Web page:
Proceedings magazine is a communication tool for the Coast Guard's Marine Safety & Security Council. Each quarterly magazine focuses on a specific theme of interest to the marine industry.
Issue link: http://uscgproceedings.epubxp.com/i/314313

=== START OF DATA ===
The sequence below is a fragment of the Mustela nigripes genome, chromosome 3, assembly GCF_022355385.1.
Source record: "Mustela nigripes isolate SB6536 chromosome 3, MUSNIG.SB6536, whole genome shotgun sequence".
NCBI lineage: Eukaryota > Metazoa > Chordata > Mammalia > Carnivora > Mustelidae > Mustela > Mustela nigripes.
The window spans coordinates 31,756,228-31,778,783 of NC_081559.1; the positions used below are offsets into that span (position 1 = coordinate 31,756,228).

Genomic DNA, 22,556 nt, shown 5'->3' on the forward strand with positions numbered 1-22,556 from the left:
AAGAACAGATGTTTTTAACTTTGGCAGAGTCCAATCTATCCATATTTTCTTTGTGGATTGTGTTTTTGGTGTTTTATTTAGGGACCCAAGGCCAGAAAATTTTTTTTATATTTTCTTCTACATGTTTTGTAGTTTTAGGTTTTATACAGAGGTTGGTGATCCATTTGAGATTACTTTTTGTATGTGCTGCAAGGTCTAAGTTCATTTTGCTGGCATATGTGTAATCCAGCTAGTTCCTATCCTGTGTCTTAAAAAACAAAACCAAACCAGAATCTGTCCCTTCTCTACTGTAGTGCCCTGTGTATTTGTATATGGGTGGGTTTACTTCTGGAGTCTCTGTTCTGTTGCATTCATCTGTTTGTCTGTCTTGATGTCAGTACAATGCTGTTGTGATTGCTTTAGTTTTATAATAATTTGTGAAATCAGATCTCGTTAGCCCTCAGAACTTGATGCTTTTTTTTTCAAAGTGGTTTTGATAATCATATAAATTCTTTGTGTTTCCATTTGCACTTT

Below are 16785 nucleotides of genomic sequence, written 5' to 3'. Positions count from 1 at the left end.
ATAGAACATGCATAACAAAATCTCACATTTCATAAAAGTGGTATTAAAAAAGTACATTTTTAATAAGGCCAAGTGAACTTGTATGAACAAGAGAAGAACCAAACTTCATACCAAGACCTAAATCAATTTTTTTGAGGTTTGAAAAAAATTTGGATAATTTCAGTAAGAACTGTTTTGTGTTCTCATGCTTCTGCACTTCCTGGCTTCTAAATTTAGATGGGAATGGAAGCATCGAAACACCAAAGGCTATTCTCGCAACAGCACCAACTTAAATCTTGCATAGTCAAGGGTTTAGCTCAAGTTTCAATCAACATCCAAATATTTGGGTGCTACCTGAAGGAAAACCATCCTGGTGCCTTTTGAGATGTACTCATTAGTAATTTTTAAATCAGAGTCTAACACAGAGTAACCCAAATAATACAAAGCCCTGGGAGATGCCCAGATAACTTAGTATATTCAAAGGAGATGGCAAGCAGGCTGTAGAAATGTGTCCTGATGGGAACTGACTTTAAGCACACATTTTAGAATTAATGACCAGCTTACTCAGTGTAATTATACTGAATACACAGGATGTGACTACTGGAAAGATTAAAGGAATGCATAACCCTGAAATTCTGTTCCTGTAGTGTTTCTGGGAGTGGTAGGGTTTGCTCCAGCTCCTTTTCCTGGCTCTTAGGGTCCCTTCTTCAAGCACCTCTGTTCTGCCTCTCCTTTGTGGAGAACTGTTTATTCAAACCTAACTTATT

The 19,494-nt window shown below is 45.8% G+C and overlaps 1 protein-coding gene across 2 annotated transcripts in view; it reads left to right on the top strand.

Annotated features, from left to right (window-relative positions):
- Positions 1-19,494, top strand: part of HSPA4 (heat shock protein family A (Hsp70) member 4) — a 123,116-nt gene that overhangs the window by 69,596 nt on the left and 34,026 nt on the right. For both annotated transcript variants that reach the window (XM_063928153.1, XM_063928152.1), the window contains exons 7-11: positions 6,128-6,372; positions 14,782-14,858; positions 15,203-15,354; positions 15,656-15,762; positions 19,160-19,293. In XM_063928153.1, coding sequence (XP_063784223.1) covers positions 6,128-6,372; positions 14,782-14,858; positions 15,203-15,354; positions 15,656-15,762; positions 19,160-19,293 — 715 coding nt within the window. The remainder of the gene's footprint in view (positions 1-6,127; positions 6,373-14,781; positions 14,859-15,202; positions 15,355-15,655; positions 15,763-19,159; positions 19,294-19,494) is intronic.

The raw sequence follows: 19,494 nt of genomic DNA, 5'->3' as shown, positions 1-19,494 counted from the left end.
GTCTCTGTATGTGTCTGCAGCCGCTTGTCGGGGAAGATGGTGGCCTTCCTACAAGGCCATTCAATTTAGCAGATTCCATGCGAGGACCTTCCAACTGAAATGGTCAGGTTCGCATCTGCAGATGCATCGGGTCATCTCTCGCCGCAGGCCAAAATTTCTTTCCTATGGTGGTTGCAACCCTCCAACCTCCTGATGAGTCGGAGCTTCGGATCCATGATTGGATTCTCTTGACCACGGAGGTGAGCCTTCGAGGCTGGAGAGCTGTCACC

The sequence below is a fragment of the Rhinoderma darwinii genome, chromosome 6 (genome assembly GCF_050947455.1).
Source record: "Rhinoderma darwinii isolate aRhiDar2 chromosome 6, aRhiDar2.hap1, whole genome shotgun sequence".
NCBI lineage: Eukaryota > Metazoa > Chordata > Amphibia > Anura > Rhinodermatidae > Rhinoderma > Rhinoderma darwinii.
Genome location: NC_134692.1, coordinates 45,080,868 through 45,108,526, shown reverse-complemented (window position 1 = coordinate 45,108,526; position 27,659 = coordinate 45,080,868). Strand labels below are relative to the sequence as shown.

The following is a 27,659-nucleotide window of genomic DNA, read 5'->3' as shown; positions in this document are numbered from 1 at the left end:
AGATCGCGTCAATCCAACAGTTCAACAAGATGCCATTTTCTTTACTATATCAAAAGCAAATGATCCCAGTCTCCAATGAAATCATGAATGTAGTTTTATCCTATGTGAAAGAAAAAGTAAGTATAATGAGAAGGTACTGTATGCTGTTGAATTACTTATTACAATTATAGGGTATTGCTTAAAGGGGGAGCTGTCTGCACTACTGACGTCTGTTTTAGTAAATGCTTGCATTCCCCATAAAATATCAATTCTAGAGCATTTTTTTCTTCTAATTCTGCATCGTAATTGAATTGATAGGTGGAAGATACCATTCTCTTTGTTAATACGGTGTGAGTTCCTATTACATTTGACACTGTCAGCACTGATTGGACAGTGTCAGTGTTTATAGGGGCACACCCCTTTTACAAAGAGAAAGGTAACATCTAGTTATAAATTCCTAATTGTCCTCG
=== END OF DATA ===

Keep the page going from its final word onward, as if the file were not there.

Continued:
12 Proceedings Summer 2014 www.uscg.mil/proceedings Program staffers also work closely with federal and inter- national agencies, including the USCG, the U.S. Food and Drug Administration, the World Health Organization, and port health agencies around the world. Operational Inspections Inspectors conduct more than 280 operational inspections each year in more than 140 U.S. ports, including those in the continental United States, Alaska, Hawaii, Guam, Saipan, Puerto Rico, and the U.S. Virgin Islands. Each inspection takes a day, and the size of a ship inspection team depends on the size of the ship being inspected. Most ships require two inspectors, but a very large ship can require as many as four. Inspectors carry backpacks loaded with all their inspection equipment — multiple types of thermometers, water test kits, fashlights, light meters, the current VSP Operations Manual, and laptops. Team members inspect each of the areas listed in the VSP Operations Manual with the ship's management. On the largest ships, this can include up to 60 restaurants and bars and more than a dozen recreational water facilities. In food areas, inspectors check: • food temperatures, • logs to make sure food is being cooked and cooled properly, • dishwashing machine temperatures, • sanitizing solutions levels, • light levels, • areas for proper food storage, • general cleanliness. They also assess the overall construction from a sanitation standpoint and make sure there are no pests. In technical areas, inspectors check: • medical procedures related to acute gastro- enteritis, • chlorine and pH levels in the potable water and recreational water systems, • safety compliance for recreational water facilities, • the ship's outbreak prevention and response plan, • sanitation procedures in housekeeping and the children's center, • the cleanliness and construction of air han- dling ventilation units. They also review logs for potable water, recreational water, ventilation, housekeeping, pest management, and acute gas- troenteritis cases. Inspectors also question crew members to make sure they are knowledgeable about sanitation. Inspectors provide a detailed, printed draft inspection report to the ship's management and then discuss their fnd- ings. Management also receives an inspection score and a fnal report, which includes recommendations to the cruise line. 2 Training The VSP epidemiologist and environmental health ofcers lead training for cruise line management personnel regarding the requirements in the VSP Operations Manual. The seminars are held fve times a year in Miami, Fla., and once a year on the West Coast, and provide a mixture of lectures, interactive exercises, and prac- tical hands-on sessions. Students guide each session with their questions about shipboard practices and the public health principles in the VSP Operations Manual. The seminar format also allows for informal information exchanges outside of class time. Combined operations sessions on the frst day provide opportunities to discuss topics that overlap diferent areas of cruise ship operations. Hotel operations sessions and technical operations sessions are ofered concurrently on the last day and a half. VSP stafers have also partnered with the USCG Cruise Ship National Center of Expertise to give USCG sector members the opportunity to accompany VSP ofcers during inspections. This experience is a collaborative efort to share knowledge and build connections between the two programs. Captain Jaret Ames, Vessel Sanitation Program chief, speaks at a training seminar. Summer2014_22.indd 12 5/13/14 9:45 AM